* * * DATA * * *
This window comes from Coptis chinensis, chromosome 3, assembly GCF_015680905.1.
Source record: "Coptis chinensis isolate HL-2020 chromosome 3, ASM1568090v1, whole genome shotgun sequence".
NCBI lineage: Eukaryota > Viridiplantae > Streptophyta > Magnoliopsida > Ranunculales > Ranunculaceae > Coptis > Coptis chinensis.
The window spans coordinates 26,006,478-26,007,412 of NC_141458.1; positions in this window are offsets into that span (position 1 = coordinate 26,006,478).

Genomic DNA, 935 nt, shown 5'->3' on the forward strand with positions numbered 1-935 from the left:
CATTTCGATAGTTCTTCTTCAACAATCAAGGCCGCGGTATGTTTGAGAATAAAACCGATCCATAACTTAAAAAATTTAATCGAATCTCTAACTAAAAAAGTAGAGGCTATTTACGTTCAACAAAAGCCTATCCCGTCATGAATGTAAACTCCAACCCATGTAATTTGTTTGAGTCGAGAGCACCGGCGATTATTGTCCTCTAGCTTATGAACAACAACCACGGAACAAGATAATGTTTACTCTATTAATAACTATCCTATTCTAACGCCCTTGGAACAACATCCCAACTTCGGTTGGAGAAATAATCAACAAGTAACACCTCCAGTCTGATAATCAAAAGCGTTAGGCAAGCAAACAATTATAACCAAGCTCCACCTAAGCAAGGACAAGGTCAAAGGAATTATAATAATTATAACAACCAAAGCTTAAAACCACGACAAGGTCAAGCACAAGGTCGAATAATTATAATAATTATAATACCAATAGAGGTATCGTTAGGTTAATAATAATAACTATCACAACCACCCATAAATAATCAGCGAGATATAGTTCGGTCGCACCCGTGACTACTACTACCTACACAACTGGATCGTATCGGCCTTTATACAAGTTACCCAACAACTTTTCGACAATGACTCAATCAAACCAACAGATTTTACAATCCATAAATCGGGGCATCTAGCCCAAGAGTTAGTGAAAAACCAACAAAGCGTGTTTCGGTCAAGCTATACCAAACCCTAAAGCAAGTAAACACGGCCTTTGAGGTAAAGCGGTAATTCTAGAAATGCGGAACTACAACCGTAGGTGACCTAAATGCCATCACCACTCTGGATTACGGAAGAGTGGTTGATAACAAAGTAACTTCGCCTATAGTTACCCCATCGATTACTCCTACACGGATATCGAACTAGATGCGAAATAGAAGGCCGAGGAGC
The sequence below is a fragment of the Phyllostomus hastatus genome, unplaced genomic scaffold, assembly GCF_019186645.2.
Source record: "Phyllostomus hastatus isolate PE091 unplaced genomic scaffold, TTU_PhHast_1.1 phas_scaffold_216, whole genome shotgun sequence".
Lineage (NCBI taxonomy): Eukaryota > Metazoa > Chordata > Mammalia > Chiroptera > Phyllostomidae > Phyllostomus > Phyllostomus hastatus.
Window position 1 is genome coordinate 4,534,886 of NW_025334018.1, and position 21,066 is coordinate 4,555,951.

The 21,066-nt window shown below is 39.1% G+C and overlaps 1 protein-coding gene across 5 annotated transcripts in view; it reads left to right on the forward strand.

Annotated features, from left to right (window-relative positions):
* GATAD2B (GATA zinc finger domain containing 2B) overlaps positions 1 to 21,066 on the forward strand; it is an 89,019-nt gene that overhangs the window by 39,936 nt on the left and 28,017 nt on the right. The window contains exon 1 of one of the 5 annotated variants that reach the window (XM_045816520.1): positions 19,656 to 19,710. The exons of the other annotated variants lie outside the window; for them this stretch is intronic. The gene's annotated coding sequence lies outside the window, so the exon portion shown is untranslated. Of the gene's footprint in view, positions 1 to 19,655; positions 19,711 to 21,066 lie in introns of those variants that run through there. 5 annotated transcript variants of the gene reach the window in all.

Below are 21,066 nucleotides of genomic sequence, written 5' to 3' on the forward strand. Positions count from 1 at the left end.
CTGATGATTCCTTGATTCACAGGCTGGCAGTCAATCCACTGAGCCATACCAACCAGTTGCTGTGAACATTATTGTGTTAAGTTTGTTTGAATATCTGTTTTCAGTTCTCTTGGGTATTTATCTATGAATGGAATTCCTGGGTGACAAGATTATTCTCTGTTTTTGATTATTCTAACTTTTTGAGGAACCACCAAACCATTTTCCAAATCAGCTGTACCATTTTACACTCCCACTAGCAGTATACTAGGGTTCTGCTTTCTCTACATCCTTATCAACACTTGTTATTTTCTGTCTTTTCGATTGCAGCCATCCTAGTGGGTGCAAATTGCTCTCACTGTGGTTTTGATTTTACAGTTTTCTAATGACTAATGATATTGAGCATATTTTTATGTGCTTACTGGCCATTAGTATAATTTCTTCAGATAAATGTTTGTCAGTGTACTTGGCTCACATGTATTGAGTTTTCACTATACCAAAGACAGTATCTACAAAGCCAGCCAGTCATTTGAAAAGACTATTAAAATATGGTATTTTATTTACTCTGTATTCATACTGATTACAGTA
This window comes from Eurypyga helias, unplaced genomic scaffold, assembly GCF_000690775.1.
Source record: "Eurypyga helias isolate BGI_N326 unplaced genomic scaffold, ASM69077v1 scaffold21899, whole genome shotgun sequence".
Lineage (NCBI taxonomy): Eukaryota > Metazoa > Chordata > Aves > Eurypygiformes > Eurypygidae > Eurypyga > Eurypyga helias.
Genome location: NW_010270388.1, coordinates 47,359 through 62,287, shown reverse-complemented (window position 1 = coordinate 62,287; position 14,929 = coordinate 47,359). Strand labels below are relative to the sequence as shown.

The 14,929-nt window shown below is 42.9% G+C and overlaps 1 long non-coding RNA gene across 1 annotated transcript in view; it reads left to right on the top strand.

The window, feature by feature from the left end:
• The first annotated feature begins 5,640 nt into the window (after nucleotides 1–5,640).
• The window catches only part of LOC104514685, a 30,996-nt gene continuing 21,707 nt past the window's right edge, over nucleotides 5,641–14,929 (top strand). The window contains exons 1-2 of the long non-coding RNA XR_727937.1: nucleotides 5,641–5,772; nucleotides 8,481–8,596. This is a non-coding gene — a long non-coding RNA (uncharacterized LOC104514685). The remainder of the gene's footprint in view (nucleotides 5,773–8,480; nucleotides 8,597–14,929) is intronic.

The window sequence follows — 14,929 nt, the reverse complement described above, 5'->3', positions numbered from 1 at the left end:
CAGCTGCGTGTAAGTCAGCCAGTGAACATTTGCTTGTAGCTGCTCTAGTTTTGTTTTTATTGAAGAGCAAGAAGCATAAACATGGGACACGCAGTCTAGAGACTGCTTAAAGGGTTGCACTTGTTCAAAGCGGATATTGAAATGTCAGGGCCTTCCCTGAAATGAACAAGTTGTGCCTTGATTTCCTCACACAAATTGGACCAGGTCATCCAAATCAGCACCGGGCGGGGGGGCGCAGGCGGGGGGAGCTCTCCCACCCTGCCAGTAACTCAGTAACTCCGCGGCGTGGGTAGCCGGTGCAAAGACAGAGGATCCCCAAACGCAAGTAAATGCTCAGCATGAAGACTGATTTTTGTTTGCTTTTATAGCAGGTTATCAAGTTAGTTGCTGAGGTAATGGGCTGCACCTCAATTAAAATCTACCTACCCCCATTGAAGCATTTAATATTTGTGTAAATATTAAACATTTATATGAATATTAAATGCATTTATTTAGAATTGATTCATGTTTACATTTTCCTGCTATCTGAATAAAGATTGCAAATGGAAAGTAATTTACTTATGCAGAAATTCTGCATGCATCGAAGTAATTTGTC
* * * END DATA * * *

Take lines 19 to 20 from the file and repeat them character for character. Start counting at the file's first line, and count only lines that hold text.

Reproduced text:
Genome location: NW_010270388.1, coordinates 47,359 through 62,287, shown reverse-complemented (window position 1 = coordinate 62,287; position 14,929 = coordinate 47,359). Strand labels below are relative to the sequence as shown.

The 14,929-nt window shown below is 42.9% G+C and overlaps 1 long non-coding RNA gene across 1 annotated transcript in view; it reads left to right on the top strand.